• Thankyou very much but my knowledge of computers is very poor. So I guess I may have to spend $400 bucks to replace the speakers.

    Other than that the car runs great and it's very practical.
  • fdannafdanna Posts: 263
    In Europe the amber lights do not illuminate as "parking lights" they only function as directionals (which makes perfect sense to me). Only the city lights come on (white). I've never used parking lights and I don't even understand the concept. I do think it's stupid to illuminate amber lights for anything other than a lane change. Clearly, when your headlights are on, having the amber lights on at the same time is just redundant and makes it harder for oncoming driving to sense it is blinking without staring. This is only done in the US and Canada.

    I've disabled the amber lights coming on with the city lights on my Ford Focus (which has city lights as part of a headlight upgrade). Looks better too.
  • I have a soft spot for the Aveo and cars of its ilk. The first car I ever owned that could be considered reliable and that I could afford to keep on the road for more than a couple of months was a Nissan Micra 5 door. A silver 5 year old 3 speed automatic with a 49 HP 1.2L engine and just over 60,000 miles, I bought it in my 3rd year of College; it was there for me when I got married, bought my first house, and saw the birth of my first child. I finally sold it when it had over 130,000 miles, owing me absolutely nothing. I was at a stage in my life where I was commuting every day, and while it was great around town, it struggled to keep up on the highway while I had the accelerator pegged to the floor. I always thought it'd be perfect if only it had a 1.6L engine and a manual transmission. I moved up to bigger, more powerful cars.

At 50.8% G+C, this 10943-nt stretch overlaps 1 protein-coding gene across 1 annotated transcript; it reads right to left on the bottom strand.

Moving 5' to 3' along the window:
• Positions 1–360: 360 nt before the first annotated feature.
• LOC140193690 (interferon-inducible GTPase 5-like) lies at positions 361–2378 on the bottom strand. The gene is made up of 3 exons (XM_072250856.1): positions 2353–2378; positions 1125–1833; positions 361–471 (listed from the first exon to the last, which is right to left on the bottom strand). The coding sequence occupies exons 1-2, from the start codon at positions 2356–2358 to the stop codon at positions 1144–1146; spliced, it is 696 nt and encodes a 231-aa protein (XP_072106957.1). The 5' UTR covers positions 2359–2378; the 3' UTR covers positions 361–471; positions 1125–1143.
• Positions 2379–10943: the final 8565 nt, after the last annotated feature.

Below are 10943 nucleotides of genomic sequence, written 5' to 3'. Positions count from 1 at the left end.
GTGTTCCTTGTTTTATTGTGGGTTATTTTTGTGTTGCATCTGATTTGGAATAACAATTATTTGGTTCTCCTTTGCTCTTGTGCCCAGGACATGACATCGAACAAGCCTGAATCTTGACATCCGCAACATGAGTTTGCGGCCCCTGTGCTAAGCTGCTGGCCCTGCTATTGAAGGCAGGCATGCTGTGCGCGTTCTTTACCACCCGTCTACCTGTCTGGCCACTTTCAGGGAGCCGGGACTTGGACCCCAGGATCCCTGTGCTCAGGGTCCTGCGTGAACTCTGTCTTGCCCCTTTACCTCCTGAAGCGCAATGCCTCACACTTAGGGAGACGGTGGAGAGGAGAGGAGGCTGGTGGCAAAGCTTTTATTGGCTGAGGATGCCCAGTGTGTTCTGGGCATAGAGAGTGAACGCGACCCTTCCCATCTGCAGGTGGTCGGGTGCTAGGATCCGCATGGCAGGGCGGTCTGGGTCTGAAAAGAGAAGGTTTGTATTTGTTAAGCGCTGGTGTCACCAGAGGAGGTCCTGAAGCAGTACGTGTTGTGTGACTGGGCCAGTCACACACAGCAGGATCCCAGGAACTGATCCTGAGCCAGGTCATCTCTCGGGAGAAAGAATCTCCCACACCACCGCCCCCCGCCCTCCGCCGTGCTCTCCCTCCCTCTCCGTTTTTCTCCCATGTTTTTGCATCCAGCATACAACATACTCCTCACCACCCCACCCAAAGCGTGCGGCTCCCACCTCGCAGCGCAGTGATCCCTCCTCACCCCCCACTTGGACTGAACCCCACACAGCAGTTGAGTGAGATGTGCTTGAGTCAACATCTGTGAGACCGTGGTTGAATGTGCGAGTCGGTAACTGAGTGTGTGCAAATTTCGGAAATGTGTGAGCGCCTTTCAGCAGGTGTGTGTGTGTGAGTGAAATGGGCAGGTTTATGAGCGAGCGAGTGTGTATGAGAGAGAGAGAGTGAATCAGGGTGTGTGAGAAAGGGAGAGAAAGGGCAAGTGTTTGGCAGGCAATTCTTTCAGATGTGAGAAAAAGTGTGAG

When the Aveo came out, I thought it was the perfect opportunity to revisit those days, and went to the dealership to buy one. Instead, I ended up falling in love with a 2 year old low mileage black Grand Am GT. Let me tell you something about owning something that can do 0-60 in under 8 seconds: it feels real good, rather like being on a jet plane as it launches into the atmosphere. It's also addictive, which can be a problem. Then there's the ability to pull .82g in a corner. There's the 200 watt 8 speaker Monsoon stereo system. There's the 4 wheel disc brakes that can bring it all to a halt much quicker than most other cars on the road today. There's the standard features, such as cruise control, traction control, ABS brakes, 4 vanity lights, automatic headlights, power sunroof, oil life monitor...I could go on and on with the endless features. There was the fact that it's a bigger car, and looks sharp, especially with the chrome 16" wheels. For the price of a brand new Aveo, I bought a loaded 2 year old Grand Am GT and an extended warranty. You want value for your dollar; it doesn't get better than a 2 year old domestic GM vehicle.